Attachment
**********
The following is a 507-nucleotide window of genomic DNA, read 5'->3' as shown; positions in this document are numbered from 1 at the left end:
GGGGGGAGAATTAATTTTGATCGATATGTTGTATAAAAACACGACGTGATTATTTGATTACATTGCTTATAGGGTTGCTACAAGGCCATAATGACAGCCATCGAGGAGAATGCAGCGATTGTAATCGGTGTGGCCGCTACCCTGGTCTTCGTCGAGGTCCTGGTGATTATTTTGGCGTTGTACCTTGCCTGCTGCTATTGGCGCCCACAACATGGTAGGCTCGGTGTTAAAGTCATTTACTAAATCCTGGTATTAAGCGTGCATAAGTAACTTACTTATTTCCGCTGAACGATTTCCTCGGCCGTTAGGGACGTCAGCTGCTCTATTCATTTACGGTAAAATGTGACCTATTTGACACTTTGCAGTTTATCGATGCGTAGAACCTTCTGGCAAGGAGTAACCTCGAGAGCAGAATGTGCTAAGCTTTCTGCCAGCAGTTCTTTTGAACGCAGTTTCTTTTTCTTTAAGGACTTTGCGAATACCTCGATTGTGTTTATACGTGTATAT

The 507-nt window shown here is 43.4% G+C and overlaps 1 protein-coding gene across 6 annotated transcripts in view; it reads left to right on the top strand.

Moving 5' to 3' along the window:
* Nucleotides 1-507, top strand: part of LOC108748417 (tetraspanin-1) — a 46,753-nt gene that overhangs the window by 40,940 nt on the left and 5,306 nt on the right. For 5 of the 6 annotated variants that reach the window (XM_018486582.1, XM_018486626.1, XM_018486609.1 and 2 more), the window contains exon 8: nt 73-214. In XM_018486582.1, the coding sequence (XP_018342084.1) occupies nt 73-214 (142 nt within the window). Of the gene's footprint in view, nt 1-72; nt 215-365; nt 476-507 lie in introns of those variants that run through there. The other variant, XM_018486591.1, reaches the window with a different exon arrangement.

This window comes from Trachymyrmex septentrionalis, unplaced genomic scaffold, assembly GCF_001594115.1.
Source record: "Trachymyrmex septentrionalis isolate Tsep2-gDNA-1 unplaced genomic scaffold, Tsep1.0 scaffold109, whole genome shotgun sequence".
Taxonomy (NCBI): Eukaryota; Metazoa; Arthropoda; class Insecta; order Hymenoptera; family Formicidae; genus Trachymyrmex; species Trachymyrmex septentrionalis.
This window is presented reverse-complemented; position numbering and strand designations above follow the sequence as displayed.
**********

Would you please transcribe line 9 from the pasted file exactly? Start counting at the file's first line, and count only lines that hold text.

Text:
This window is presented reverse-complemented; position numbering and strand designations above follow the sequence as displayed.